Brachial artery endothelial function is stable across a menstrual and oral contraceptive pill cycle but lower in premenopausal women than in age-matched men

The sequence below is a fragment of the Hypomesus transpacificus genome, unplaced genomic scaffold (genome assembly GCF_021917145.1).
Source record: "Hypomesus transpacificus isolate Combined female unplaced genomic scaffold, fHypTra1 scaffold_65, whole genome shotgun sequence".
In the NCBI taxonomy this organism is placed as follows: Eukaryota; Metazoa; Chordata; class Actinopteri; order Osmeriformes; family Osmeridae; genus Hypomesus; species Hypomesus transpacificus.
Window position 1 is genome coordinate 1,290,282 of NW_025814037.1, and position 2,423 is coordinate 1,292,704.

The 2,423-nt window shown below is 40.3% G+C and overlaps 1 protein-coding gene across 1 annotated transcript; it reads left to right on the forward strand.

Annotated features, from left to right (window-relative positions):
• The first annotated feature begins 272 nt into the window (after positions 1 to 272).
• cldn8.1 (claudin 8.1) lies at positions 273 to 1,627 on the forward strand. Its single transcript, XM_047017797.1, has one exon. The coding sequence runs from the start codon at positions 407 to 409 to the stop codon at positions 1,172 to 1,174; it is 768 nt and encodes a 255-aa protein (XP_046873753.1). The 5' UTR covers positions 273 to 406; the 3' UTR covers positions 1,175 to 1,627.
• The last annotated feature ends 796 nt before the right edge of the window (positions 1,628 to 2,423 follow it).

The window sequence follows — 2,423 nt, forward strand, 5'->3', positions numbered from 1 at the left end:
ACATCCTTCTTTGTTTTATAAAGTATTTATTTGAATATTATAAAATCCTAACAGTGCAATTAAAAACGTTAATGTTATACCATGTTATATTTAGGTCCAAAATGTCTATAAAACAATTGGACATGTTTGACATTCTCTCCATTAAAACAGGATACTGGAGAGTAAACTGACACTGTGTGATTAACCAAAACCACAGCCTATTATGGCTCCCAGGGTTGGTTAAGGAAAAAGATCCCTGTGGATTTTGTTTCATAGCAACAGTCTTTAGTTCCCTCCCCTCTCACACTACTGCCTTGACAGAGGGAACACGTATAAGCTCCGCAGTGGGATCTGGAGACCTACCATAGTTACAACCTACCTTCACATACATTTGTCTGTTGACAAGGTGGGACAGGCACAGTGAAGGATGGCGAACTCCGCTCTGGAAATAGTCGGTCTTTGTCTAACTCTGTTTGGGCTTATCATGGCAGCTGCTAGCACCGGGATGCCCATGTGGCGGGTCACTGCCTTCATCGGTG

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Sex hormone concentrations differ between men, premenopausal women with natural menstrual cycles (NAT), and premenopausal women using oral contraceptive pills (OCP), as well as across menstrual or OCP phases. This study sought to investigate how differences in sex hormones, particularly estradiol, between men and women and across cycle phases might influence brachial artery endothelial function. Fifty-three healthy adults (22 ± 3 yr, 20 men, 15 NAT women, and 18 second-, third-, or fourth-generation OCP women) underwent assessments of sex hormones and endothelial [flow-mediated dilation (FMD) test] and smooth muscle [nitroglycerin (NTG) test] function. Men were tested three times at 1-wk intervals, and women were tested three times throughout a single menstrual or OCP cycle (NAT: menstrual, midfollicular, and luteal phases and OCP: placebo/no pill, "early", and "late" active pill phases). Endogenous estradiol concentration was comparable between men and women in their NAT menstrual or OCP placebo phase ( P = 0.36) but increased throughout a NAT cycle ( P < 0.001). Allometrically scaled FMD did not change across a NAT or OCP cycle but was lower in both groups of women than in men ( P = 0.005), whereas scaled NTG was lower only in NAT women ( P = 0.001). Changes in estradiol across a NAT cycle were not associated with changes in relative FMD ( r2 = 0.01, P = 0.62) or NTG ( r2 = 0.09, P = 0.13). Duration of OCP use was negatively associated with the average relative FMD for second-generation OCP users only ( r = -0.65, P = 0.04). Our findings suggest that brachial endothelial function is unaffected by cyclic hormonal changes in premenopausal women but may be negatively impacted by longer-term use of second-generation OCPs. NEW & NOTEWORTHY We demonstrate that brachial artery flow-mediated dilation does not change across a menstrual or oral contraceptive pill cycle in premenopausal women but is lower in women than in men. Although unaffected by within-cycle changes in estradiol, brachial flow-mediated dilation is negatively correlated with duration of oral contraceptive pill use for second-generation pills.
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